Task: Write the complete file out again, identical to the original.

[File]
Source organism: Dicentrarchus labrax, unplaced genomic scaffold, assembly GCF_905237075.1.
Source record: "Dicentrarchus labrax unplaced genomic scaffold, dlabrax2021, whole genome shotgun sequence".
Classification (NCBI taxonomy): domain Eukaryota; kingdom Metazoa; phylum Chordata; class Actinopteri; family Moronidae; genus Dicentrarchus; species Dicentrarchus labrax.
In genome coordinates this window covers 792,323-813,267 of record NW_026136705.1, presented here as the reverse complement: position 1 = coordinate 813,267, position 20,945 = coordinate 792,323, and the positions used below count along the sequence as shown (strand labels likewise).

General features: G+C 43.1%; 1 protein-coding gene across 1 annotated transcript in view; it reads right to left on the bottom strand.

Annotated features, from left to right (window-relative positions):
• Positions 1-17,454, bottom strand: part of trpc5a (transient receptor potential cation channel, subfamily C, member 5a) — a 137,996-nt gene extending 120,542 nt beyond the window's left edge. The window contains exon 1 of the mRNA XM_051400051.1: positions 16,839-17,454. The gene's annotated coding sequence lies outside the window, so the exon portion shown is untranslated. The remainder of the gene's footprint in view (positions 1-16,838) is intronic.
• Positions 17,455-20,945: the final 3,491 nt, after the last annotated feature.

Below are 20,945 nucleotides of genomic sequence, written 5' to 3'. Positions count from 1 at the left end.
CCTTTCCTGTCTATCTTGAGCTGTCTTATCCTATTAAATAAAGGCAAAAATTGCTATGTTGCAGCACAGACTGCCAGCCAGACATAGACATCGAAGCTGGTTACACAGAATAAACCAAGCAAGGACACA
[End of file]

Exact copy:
Source organism: Dicentrarchus labrax, unplaced genomic scaffold, assembly GCF_905237075.1.
Source record: "Dicentrarchus labrax unplaced genomic scaffold, dlabrax2021, whole genome shotgun sequence".
Classification (NCBI taxonomy): domain Eukaryota; kingdom Metazoa; phylum Chordata; class Actinopteri; family Moronidae; genus Dicentrarchus; species Dicentrarchus labrax.
In genome coordinates this window covers 792,323-813,267 of record NW_026136705.1, presented here as the reverse complement: position 1 = coordinate 813,267, position 20,945 = coordinate 792,323, and the positions used below count along the sequence as shown (strand labels likewise).

General features: G+C 43.1%; 1 protein-coding gene across 1 annotated transcript in view; it reads right to left on the bottom strand.

Annotated features, from left to right (window-relative positions):
• Positions 1-17,454, bottom strand: part of trpc5a (transient receptor potential cation channel, subfamily C, member 5a) — a 137,996-nt gene extending 120,542 nt beyond the window's left edge. The window contains exon 1 of the mRNA XM_051400051.1: positions 16,839-17,454. The gene's annotated coding sequence lies outside the window, so the exon portion shown is untranslated. The remainder of the gene's footprint in view (positions 1-16,838) is intronic.
• Positions 17,455-20,945: the final 3,491 nt, after the last annotated feature.

Below are 20,945 nucleotides of genomic sequence, written 5' to 3'. Positions count from 1 at the left end.
CCTTTCCTGTCTATCTTGAGCTGTCTTATCCTATTAAATAAAGGCAAAAATTGCTATGTTGCAGCACAGACTGCCAGCCAGACATAGACATCGAAGCTGGTTACACAGAATAAACCAAGCAAGGACACA